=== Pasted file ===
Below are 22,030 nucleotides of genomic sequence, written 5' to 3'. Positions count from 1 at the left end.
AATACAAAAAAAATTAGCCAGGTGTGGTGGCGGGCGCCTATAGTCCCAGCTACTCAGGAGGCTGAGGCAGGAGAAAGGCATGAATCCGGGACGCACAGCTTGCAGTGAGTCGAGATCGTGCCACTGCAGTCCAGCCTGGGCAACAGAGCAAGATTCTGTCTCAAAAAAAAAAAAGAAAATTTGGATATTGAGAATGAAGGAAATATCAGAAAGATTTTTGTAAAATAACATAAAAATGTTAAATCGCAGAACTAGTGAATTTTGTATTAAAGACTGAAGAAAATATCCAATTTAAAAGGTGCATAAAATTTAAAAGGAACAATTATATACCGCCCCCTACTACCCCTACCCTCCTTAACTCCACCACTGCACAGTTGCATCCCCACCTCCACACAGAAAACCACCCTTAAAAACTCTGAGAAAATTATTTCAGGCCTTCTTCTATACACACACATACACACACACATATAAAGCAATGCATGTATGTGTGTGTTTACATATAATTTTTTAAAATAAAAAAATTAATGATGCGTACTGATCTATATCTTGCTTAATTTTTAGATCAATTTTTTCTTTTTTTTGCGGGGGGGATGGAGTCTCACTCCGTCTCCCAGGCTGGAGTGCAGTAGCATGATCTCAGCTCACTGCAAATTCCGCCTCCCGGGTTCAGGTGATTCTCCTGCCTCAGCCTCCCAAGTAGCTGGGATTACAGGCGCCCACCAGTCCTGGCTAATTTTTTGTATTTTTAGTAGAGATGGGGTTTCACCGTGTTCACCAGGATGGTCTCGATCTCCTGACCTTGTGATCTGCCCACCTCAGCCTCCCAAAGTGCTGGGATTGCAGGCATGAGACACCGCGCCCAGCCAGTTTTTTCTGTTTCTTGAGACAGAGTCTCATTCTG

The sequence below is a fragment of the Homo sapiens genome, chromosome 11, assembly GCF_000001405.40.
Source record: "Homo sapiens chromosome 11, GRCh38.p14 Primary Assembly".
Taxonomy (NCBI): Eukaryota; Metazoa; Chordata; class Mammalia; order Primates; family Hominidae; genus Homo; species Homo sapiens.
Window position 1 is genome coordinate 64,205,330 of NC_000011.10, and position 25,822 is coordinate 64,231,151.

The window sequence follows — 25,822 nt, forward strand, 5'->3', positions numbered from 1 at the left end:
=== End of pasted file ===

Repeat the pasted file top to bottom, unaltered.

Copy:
Below are 22,030 nucleotides of genomic sequence, written 5' to 3'. Positions count from 1 at the left end.
AATACAAAAAAAATTAGCCAGGTGTGGTGGCGGGCGCCTATAGTCCCAGCTACTCAGGAGGCTGAGGCAGGAGAAAGGCATGAATCCGGGACGCACAGCTTGCAGTGAGTCGAGATCGTGCCACTGCAGTCCAGCCTGGGCAACAGAGCAAGATTCTGTCTCAAAAAAAAAAAAGAAAATTTGGATATTGAGAATGAAGGAAATATCAGAAAGATTTTTGTAAAATAACATAAAAATGTTAAATCGCAGAACTAGTGAATTTTGTATTAAAGACTGAAGAAAATATCCAATTTAAAAGGTGCATAAAATTTAAAAGGAACAATTATATACCGCCCCCTACTACCCCTACCCTCCTTAACTCCACCACTGCACAGTTGCATCCCCACCTCCACACAGAAAACCACCCTTAAAAACTCTGAGAAAATTATTTCAGGCCTTCTTCTATACACACACATACACACACACATATAAAGCAATGCATGTATGTGTGTGTTTACATATAATTTTTTAAAATAAAAAAATTAATGATGCGTACTGATCTATATCTTGCTTAATTTTTAGATCAATTTTTTCTTTTTTTTGCGGGGGGGATGGAGTCTCACTCCGTCTCCCAGGCTGGAGTGCAGTAGCATGATCTCAGCTCACTGCAAATTCCGCCTCCCGGGTTCAGGTGATTCTCCTGCCTCAGCCTCCCAAGTAGCTGGGATTACAGGCGCCCACCAGTCCTGGCTAATTTTTTGTATTTTTAGTAGAGATGGGGTTTCACCGTGTTCACCAGGATGGTCTCGATCTCCTGACCTTGTGATCTGCCCACCTCAGCCTCCCAAAGTGCTGGGATTGCAGGCATGAGACACCGCGCCCAGCCAGTTTTTTCTGTTTCTTGAGACAGAGTCTCATTCTG

The sequence below is a fragment of the Homo sapiens genome, chromosome 11, assembly GCF_000001405.40.
Source record: "Homo sapiens chromosome 11, GRCh38.p14 Primary Assembly".
Taxonomy (NCBI): Eukaryota; Metazoa; Chordata; class Mammalia; order Primates; family Hominidae; genus Homo; species Homo sapiens.
Window position 1 is genome coordinate 64,205,330 of NC_000011.10, and position 25,822 is coordinate 64,231,151.

The window sequence follows — 25,822 nt, forward strand, 5'->3', positions numbered from 1 at the left end: